I Learned About Self-Publishing From 50 Writers — Launching My Series (A Repost)

2 11 2017

My website URL lapsed and I had to get back online. Here’s the post that everyone missed:

I am launching a three book series in Spring of next year.

The first book has the working title “Lampreyhead”.

 

Sea-lamprey-head-detail

Designing the plush toy giveaways is going to be a challenge.

 

You may see short stories with the character Lampreyhead in my Bibliography page, but these books will not have the frantic Animaniacs energy. There would be no way to sustain that pace over three books at 100K words without burning the audience out.

It will be about vampires, and it will be funny, hopefully intelligent, insightful, and yes a tad gruesome. Think “Clive Barker and Christopher Moore, or maybe Neil Gaiman with a Christian fixation”.

If it makes me happy, I will expand the series. I will be self-publishing, because I lack the hide to deal with agency submissions.

As I proceed with the publication process, I’ll update as to what decisions I’ve made.

For the past two years, I’ve been listening to self-publishing podcasts:

“The Science Fiction and Fantasy Marketing Podcast” with Lindsay Buroker

“The Rocking Self-Publishing Podcast” with Simon Whistler

I listened to well over fifty writers give their advice on self-publishing.

What I learned:

  • Have at least three books in your series ready to launch. Release the books one month at a time, then have your next material in the series ready for Month Four.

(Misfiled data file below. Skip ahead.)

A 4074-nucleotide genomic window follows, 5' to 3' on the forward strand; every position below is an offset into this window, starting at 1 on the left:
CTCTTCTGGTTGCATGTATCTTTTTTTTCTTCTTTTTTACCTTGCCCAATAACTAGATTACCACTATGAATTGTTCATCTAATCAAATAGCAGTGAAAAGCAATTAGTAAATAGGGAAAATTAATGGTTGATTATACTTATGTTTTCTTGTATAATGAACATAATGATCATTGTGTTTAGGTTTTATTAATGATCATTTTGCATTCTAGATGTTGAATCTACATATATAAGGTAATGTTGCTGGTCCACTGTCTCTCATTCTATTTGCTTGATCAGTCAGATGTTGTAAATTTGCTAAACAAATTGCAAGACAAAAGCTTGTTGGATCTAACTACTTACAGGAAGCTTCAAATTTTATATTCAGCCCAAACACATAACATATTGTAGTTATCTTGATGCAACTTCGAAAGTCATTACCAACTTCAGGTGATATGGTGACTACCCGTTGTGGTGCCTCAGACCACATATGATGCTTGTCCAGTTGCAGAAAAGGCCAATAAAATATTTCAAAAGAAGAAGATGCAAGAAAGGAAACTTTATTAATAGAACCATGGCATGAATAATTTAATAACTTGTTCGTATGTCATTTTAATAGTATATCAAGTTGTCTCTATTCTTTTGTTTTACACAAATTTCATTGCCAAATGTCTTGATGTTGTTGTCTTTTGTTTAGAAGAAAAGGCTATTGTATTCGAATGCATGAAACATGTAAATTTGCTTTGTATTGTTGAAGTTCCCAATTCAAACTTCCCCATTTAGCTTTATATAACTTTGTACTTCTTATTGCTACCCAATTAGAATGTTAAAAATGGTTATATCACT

• Use simple, all-inclusive publishing solutions. Use someone who will format, publish, and distribute. Adjust and optimize to your market as you learn particulars.
  • In self-publishing, e-books lead print in sales.
  • Have a mailing list ready at the time of publishing. Use a third-party service to gather new fans.
  • The cover art should cost as much as the publishing. Use experienced cover artists who have worked in your genre. If you publish print versions, your book title should be readable from ten feet away.
  • Draft and redraft your blurb. Have others review it. Favor a sympathetic character over action or idea. Use other writers’ as guideposts: “if you like Clive Barker, yet get a laugh out of Christopher Moore…”.
  • For promotion, use story excerpts over reader reviews.
  • The number of reviews on Amazon or Goodreads help, but are not essential to good sales.
  • Provide new material for sale at least once per month per series. Even a short story or excerpts of WIPs will do.
  • Use pseudonyms only to separate family-friendly material from racier series. Otherwise, pen names multiply promotions needing upkeep with no multiplier in reward.
  • The effectiveness of an advertising tool can change weekly. An ad tool’s effectiveness varies widely between genres. The only reliable promotional tool at this moment is the mailing list.
  • On your website, your mailing list prompt should not block the text or stop navigation. I know when a site pops up asking for an email, I get angry and click away from the site. Apparently, I’m not the only one with that reaction. Keep your mailing list prompt to the sidebar.
  • In your books, place your Acknowledgments and Dedication on the last pages; this makes more space for story text in the Amazon “Free Sample”.
  • On the last page, place active links to sales pages for previous publications and your mailing list, followed by “Please leave a review at Amazon or Goodreads” with links.
  • Do not bother with Book Bub until the third book of your series is released, and even then only if sales are noteworthy.
  • Do not bother advertising on Twitter.
  • Set sales price at $2.99 unless the book is 100K words or more.
  • Reduce the price of Book One to .99 when Book Two is released. Do not give away books for free.
  • Do not hesitate to change your book cover if you think it will increase sales.